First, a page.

Daily News Highlights – December 8, 2015 Edition

Gwen De La Cruz

This is AI generated summarization, which may have errors. For context, always refer to the full article.

  1. Deadline looms for 190 countries on climate action plan

    France’s foreign minister Laurent Fabius opened the final week of the UN climate conference in Paris by reminding ministers of the deadline. “The time for decisions has come,” he told ministers and negotiators, emphasizing the political nature of the final week of the summit.

    The status of the draft agreement has lifted spirits. As of posting, it is 21 pages long, an achievement given that it was at 55 pages when the conference began. Fewer pages in the document mean negotiators have been able to agree on certain options for climate action, allowing bracketed parts to be deleted. Bracketed items are words suggested to be part of the agreement but still up for discussion and can be removed any time. Meantime, US Secretary of State John Kerry arrived in Paris Monday. Senior US officials said they want an “ambitious agreement” but some areas of hard bargaining remain, particularly in climate finance.

    Read more on the COP21 deadline and Kerry’s goals.

  2. Carbon emissions could fall in 2015 as Beijing declares pollution red alert

    A study says carbon dioxide (CO2) emissions could stall or even fall slightly by 0.6% in 2015, thanks mainly to changes in China. The Asian giant is still the biggest CO2 emitter in 2014 at 27% of the global total emissions, followed by the United States at 15% and the European Union at 10%. Nearly 60% of the increase in primary energy used by China in the last two years was met by renewable and nuclear power. Meantime, China’s capital issued its first-ever red alert for pollution Monday, as a blanket of smog is expected to descend on the city Tuesday. Half of Beijing’s private cars was ordered off the road and 30 percent of government vehicles also garaged. Outdoor construction sites ceased operations while schools were urged to close. Chinese social media users said the government’s protection measures was lackluster. A red alert, issued when severe smog is expected to last more than 72 hours, is the highest of Beijing’s four-tiered, colour-coded warning system.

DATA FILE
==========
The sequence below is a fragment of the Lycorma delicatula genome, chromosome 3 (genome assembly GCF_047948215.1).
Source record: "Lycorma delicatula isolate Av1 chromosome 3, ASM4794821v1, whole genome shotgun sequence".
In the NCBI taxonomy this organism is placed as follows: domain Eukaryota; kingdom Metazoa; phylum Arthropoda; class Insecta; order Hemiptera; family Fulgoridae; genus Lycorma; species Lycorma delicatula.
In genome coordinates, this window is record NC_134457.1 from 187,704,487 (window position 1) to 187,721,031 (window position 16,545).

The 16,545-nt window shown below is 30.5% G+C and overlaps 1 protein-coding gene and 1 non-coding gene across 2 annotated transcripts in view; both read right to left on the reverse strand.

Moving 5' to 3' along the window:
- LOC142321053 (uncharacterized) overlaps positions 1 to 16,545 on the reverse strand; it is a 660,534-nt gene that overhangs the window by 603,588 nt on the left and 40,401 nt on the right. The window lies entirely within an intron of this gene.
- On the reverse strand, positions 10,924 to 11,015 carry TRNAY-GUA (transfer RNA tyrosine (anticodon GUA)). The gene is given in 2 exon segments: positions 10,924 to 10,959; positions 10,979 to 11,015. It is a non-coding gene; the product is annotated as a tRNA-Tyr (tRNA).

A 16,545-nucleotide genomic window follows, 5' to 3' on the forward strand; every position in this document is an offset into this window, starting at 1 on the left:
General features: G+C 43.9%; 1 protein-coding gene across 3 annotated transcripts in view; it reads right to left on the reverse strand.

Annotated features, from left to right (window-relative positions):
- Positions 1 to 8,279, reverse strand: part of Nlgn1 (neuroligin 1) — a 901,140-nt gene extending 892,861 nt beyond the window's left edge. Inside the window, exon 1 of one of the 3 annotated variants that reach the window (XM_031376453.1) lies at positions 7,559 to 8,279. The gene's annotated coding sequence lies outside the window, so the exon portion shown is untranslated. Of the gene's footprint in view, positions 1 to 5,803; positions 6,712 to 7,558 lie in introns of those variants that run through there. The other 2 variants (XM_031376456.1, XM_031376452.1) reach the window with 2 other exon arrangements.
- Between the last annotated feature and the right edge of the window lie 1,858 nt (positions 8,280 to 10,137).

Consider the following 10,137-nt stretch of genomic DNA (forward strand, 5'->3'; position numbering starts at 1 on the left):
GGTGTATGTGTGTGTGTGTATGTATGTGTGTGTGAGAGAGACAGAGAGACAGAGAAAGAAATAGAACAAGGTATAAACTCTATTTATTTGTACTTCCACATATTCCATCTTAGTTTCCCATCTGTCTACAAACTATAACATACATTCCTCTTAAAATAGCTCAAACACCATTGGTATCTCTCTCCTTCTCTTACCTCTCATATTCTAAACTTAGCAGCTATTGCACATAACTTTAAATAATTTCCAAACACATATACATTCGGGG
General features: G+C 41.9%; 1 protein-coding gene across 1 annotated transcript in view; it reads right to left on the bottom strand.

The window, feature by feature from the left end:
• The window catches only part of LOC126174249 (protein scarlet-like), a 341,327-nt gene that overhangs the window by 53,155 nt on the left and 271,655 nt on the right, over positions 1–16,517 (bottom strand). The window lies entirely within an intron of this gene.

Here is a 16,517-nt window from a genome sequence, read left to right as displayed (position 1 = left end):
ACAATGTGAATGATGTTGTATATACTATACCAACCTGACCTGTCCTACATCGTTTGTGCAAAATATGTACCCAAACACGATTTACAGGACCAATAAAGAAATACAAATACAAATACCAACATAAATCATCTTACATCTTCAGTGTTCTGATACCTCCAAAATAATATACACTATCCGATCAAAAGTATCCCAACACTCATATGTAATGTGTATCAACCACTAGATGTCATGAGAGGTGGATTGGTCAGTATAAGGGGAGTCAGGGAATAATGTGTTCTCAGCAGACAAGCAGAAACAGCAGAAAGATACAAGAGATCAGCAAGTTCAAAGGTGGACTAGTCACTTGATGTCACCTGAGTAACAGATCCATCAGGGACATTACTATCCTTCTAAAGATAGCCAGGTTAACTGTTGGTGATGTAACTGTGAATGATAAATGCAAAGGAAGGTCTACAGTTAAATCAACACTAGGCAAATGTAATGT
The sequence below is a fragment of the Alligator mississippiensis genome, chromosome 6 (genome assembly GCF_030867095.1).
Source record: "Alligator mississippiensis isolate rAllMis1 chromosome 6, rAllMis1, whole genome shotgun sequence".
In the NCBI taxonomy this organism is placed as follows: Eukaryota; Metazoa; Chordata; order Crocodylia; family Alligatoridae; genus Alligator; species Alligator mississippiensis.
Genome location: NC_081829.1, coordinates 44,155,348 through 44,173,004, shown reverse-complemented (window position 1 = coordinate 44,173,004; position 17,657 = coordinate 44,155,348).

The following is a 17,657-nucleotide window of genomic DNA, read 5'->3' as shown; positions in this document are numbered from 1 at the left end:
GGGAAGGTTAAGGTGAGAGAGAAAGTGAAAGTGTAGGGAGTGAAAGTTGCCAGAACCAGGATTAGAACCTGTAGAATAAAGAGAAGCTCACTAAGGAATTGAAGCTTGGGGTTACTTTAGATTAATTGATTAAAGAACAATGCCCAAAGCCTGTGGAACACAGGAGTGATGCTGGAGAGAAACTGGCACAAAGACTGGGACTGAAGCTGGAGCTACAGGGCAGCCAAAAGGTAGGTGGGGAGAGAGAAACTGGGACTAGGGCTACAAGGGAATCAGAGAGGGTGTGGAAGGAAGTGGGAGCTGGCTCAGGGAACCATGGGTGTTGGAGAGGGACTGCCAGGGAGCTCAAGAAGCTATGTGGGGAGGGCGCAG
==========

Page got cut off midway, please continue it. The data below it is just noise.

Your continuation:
Read more on 2015 CO2 emissions and Beijing’s pollution red alert.

  3. COMELEC: Elections may be postponed due to SC ruling

    For the second time this year, an order from the Supreme Court (SC) threatens the schedule for the May 2016 presidential elections. Commission on Elections (Comelec) Chairman Andres Bautista said the poll body might have to postpone the elections because of a recent temporary restraining order (TRO) from the SC against the Comelec’s “No Bio, No Boto” (No Biometrics, No Vote) policy. This TRO stopped the Comelec from deactivating the registration of 2.5 million voters who failed to have their biometrics taken for the 2016 elections. Bautista on Sunday said the TRO will derail the Comelec in its preparations. He pointed out that the Comelec is also handling disqualification cases against presidential bets.

    Read more on Bautista’s reaction to SC ruling.

  4. One hurdle remains as Comelec clears key obstacle to Duterte candidacy

    The Commission on Elections (Comelec) has cleared one of two major obstacles to the presidential bid of Davao City Mayor Rodrigo Duterte when the poll body junked a petition to declare anti-crime advocate Martin Diño a nuisance candidate. In a resolution, the Comelec Second Division said this petition is “moot and academic” after Diño withdrew his certificate of candidacy. Duterte, who recently topped a presidential survey, filed his COC to substitute for Diño on November 27. The ruling has a catch. It approved Diño’s withdrawal of COC “without prejudice to any future ruling on the validity of the COC,” a reference to Diño’s supposedly invalid COC. Diño, in his COC, erroneously declared that he is running “for the position of mayor” of Pasay City.

    Read more on updates to Duterte’s candidacy.

  5. Escudero leads the VP race in latest SWS poll

    Senator Francis Escudero maintained his lead over other vice presidential aspirants in the latest Social Weather Stations (SWS) survey, topping the list with 6 percentage points ahead of second-placer Senator Ferdinand Marcos Jr. In the poll conducted from November 26 to 28, at least 30% of respondents said they will vote for Escudero, while 24% said they will vote for Marcos. Senator Alan Peter Cayetano came in at third place with 21% (from 5% in September), followed by Camarines Sur Representative Leni Robredo with 12% (from 3% in September). Senator Antonio Trillanes IV’s numbers barely moved – from 4% in the September poll to 5% in the latest survey. Senator Gringo Honasan, the running mate of Vice President Jejomar Binay, is at 6% in the November survey but was not part of the September survey.